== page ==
During the past legislative session, school funding was one of the most hotly debated issues. The disagreement between Republican and Democratic views on school spending slowed final passage of the new state budget and prompted the creation of a study committee on the school funding formula. I was appointed to that committee.
The committee has met several times, since the budget was passed, hearing public testimony and discussing issues related to school funding. Our last meeting was Oct. 19, which gives us until next summer to present the legislature with our committee's ideas for improving the school funding.
Indiana schools receive roughly $6.5 billion from the state - almost half of the state's annual general fund budget.
The Bartholomew Consolidated School Corp. received more than $66 million from the state for 2009 to pay for general operating expenditures such as teacher salaries and supplies. Projections show the school system will have a 0.1 percent increase in state funding in 2010 and another 0.2 percent increase in state funding in 2011.
Money received from property taxes funds other areas, such as transportation, debt service, bus replacement and capital projects. Starting in 2010, property taxes will be capped at a maximum of 1 percent for homeowners, 2 percent for apartments and agricultural land, or 3 percent for businesses. This is a double-edged sword because, on one hand, taxpayers will pay less in taxes, but on the other school funding will decrease. It is projected that the BCSC will lose 1.1 percent of their property tax funding in 2010. However these losses will affect only those areas funded by property taxes and not the general operating budget.
During the last session, my colleagues and I fought to have the money follow the student, which would allow school corporations with growing enrollments to receive more funding to support growth.
For schools with declining enrollments, we implemented a provision called a "reghoster". So, when a student leaves a school system, funding for that student is phased out over three years rather than stopping immediately. We understand there are fixed costs, such as utilities and teacher salaries, that cannot be cut off immediately when a student transfers. The "reghoster" gives school systems time to adjust their budgets.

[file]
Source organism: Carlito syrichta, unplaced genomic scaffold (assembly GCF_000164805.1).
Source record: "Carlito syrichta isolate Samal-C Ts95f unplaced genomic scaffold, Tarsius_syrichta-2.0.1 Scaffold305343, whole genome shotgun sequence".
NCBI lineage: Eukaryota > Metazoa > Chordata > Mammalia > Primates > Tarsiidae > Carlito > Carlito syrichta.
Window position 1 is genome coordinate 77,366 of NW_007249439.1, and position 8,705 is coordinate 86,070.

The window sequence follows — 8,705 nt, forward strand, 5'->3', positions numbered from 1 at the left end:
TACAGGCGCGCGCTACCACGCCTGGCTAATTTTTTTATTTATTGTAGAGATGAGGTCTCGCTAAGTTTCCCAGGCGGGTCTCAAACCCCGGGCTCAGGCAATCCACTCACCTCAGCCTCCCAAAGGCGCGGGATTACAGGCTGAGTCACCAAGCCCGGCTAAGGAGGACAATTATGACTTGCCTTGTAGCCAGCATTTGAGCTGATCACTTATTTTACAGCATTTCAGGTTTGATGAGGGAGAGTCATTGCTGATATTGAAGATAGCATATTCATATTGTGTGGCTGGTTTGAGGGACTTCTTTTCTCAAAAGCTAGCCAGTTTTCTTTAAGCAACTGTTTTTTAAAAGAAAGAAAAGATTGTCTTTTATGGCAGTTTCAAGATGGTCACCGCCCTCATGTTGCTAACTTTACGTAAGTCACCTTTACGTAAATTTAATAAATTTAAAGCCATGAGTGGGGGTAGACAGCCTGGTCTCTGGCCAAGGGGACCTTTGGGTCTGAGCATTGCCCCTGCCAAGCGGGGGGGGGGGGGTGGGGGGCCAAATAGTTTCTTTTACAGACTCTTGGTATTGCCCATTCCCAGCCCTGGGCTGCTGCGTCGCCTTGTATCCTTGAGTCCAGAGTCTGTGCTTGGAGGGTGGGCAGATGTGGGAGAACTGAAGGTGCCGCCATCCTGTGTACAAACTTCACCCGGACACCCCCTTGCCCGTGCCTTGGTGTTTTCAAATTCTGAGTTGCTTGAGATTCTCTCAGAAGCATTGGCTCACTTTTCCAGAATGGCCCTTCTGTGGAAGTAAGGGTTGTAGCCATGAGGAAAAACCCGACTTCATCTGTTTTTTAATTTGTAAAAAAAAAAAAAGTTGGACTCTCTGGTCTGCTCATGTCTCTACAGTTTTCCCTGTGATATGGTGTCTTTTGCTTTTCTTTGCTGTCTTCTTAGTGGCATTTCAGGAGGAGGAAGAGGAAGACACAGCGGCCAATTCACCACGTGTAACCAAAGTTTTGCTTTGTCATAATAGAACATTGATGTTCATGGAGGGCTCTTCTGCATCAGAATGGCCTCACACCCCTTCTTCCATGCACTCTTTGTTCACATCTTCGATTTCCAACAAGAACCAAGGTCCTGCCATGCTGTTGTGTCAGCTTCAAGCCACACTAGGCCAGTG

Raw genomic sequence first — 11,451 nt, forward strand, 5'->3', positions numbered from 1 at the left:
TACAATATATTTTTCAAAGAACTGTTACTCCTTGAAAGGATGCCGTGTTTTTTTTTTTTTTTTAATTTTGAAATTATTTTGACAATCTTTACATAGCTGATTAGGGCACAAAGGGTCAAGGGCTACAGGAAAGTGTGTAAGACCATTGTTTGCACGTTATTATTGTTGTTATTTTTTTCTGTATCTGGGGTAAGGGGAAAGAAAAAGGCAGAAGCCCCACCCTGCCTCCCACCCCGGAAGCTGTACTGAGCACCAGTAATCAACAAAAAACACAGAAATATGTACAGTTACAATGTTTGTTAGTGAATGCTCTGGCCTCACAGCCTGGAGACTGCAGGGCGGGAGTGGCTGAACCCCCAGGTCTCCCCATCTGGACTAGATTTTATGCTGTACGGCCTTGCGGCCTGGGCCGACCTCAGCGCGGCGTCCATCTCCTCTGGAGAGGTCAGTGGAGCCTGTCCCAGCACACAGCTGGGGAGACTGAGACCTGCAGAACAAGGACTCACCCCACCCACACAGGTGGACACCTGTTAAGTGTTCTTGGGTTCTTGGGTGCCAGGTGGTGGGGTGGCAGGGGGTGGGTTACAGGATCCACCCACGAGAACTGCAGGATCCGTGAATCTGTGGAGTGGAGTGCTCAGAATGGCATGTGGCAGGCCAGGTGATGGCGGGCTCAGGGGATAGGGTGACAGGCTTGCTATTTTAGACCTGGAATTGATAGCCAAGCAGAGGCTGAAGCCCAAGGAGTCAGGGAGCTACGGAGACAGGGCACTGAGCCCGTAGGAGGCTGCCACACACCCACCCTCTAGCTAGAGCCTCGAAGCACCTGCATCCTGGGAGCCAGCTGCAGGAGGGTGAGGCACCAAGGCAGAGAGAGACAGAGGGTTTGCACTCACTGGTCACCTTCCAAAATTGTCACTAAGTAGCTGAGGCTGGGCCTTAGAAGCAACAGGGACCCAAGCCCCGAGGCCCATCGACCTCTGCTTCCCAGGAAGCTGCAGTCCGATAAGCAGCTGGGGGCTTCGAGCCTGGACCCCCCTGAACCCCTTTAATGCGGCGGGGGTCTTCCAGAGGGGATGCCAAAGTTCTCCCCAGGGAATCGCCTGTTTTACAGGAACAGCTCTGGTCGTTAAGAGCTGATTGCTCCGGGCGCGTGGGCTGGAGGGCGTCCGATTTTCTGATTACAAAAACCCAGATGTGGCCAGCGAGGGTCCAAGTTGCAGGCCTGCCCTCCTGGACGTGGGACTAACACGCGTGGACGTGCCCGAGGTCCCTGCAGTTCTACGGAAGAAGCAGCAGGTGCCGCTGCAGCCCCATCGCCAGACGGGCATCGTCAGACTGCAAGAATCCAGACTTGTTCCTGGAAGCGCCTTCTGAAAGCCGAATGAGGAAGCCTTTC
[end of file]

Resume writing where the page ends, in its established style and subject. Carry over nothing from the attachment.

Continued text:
During the Oct. 19 meeting, we heard testimony from the Hamilton Southeastern School Corp. as well as the Center for Evaluation and Education Policy. CEEP conducted a study outlining eight goals to improve the efficiency of the school funding formula. For example, the outline posed the question, "What does it take to educate a child?"
I asked CEEP members to define that question, but, unfortunately, they were unable to provide a clear explanation of what it takes to educate a child. I believe Hoosier students deserve a well-defined process that enhances the learning environment.
As the meeting progressed, another topic that came up was that school systems are forced to borrow money when their tax draws are delayed. For example, the Hamilton Southeastern School Corp. paid an additional $800,000 in interest on loans because of late property tax collections. This is something that happens around the state and costs taxpayers millions of dollars.
We can no longer allow counties to fall behind on their property tax billing process. If property assessments were completed on time, taxpayers would not see their hard-earned dollars wasted on interest costs. This money could instead be used to improve education. I believe we should address this issue with legislation.
Unfortunately, there is no easy fix for the school funding formula.Therefore, I will continue to work hard to ensure school funding is responsibly distributed to Indiana schools, ensuring every Hoosier child receives a quality education.